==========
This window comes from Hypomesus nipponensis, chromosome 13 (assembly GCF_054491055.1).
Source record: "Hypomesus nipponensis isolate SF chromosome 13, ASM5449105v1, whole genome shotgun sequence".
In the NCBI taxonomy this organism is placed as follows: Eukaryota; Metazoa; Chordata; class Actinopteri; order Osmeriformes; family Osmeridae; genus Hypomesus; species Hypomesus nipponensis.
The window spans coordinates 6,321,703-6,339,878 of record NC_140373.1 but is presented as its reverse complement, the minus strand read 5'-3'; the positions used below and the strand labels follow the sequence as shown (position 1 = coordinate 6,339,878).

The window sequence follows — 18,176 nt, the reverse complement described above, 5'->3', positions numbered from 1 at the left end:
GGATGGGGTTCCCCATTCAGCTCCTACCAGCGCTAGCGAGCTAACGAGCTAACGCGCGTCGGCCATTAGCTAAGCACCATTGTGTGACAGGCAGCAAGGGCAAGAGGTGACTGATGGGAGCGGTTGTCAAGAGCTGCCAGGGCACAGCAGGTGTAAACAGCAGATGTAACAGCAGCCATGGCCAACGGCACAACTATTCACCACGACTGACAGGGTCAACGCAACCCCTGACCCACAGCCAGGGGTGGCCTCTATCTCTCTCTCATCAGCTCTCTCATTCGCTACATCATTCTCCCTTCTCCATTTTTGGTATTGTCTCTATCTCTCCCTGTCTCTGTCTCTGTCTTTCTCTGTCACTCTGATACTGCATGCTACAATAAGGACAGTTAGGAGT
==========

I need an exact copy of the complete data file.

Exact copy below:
This window comes from Hypomesus nipponensis, chromosome 13 (assembly GCF_054491055.1).
Source record: "Hypomesus nipponensis isolate SF chromosome 13, ASM5449105v1, whole genome shotgun sequence".
In the NCBI taxonomy this organism is placed as follows: Eukaryota; Metazoa; Chordata; class Actinopteri; order Osmeriformes; family Osmeridae; genus Hypomesus; species Hypomesus nipponensis.
The window spans coordinates 6,321,703-6,339,878 of record NC_140373.1 but is presented as its reverse complement, the minus strand read 5'-3'; the positions used below and the strand labels follow the sequence as shown (position 1 = coordinate 6,339,878).

The window sequence follows — 18,176 nt, the reverse complement described above, 5'->3', positions numbered from 1 at the left end:
GGATGGGGTTCCCCATTCAGCTCCTACCAGCGCTAGCGAGCTAACGAGCTAACGCGCGTCGGCCATTAGCTAAGCACCATTGTGTGACAGGCAGCAAGGGCAAGAGGTGACTGATGGGAGCGGTTGTCAAGAGCTGCCAGGGCACAGCAGGTGTAAACAGCAGATGTAACAGCAGCCATGGCCAACGGCACAACTATTCACCACGACTGACAGGGTCAACGCAACCCCTGACCCACAGCCAGGGGTGGCCTCTATCTCTCTCTCATCAGCTCTCTCATTCGCTACATCATTCTCCCTTCTCCATTTTTGGTATTGTCTCTATCTCTCCCTGTCTCTGTCTCTGTCTTTCTCTGTCACTCTGATACTGCATGCTACAATAAGGACAGTTAGGAGT